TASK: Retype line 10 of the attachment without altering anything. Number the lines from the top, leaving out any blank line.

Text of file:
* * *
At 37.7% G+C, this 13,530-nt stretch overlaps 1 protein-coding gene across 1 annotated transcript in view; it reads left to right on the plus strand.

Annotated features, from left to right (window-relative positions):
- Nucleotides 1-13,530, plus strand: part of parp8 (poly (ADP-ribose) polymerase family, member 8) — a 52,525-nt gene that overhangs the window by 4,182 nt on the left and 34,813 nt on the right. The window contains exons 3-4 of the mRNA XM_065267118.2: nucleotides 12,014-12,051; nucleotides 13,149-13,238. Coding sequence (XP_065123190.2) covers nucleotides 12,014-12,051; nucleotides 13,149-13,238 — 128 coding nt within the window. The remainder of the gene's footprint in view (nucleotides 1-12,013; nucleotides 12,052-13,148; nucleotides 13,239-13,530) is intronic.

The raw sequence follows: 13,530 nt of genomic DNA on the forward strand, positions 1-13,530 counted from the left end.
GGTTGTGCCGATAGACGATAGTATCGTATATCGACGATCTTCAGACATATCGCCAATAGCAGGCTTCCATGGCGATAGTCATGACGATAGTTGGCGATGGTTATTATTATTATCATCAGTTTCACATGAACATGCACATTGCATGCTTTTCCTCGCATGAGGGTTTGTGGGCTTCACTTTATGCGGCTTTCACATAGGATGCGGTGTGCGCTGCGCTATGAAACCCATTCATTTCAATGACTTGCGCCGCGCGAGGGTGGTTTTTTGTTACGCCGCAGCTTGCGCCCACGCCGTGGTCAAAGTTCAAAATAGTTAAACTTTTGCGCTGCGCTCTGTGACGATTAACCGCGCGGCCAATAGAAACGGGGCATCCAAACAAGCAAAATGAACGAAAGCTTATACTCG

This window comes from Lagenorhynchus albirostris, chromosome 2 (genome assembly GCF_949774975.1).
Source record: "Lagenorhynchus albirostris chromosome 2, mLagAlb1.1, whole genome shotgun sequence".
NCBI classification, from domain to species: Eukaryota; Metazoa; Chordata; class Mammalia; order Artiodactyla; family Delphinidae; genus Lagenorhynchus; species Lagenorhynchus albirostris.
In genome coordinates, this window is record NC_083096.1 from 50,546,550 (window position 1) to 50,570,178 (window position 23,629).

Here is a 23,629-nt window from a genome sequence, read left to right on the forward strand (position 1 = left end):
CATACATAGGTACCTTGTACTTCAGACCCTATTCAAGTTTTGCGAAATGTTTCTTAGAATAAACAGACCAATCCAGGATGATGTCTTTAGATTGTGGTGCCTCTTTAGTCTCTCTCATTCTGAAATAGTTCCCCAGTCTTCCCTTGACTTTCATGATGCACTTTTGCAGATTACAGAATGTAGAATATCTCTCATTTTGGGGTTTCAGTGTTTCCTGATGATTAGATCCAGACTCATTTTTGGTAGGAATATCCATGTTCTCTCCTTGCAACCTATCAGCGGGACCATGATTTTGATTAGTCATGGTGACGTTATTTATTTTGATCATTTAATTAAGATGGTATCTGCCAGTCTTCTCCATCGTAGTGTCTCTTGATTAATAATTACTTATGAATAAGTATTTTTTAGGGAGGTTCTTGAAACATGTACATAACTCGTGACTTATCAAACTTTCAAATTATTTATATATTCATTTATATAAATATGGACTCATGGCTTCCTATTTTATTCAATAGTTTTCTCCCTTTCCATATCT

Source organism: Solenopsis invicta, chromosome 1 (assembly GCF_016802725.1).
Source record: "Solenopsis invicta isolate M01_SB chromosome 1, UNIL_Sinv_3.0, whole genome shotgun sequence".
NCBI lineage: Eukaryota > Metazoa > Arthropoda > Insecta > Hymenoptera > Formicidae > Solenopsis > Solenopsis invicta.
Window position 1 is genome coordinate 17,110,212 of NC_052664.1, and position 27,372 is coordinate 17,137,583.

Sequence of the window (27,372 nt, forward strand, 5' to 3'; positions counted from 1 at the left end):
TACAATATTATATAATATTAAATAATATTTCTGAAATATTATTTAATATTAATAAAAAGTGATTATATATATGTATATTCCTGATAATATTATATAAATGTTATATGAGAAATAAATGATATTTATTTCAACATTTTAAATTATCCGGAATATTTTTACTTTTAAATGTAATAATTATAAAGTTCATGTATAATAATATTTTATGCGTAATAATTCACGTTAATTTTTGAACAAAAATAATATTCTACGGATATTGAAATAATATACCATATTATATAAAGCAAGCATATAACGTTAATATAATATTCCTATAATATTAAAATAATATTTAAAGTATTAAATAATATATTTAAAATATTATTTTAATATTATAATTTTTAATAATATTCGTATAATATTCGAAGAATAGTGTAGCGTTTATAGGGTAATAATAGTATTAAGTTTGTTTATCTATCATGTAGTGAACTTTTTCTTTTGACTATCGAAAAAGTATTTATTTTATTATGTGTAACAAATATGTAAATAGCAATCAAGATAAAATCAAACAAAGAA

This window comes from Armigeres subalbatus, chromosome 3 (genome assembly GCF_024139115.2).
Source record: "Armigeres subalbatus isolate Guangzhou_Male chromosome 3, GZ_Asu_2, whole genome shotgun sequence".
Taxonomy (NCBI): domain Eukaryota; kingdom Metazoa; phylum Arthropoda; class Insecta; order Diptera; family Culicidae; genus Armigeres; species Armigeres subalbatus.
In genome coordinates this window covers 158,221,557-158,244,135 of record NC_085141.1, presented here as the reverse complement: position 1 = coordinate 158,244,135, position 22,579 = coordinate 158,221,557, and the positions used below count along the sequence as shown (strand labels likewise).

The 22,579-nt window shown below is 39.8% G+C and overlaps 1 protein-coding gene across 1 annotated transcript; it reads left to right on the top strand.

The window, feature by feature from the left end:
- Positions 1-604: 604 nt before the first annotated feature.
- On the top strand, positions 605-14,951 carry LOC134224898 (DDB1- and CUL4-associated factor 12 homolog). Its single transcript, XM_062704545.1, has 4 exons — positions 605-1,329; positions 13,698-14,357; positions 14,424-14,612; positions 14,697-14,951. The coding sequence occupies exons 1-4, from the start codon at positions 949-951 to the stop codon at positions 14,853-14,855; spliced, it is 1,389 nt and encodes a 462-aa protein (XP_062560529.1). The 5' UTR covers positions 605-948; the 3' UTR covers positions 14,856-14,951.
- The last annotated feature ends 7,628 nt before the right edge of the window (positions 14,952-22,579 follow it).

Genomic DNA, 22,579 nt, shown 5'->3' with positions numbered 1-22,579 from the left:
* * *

Here is a 23,629-nt window from a genome sequence, read left to right on the forward strand (position 1 = left end):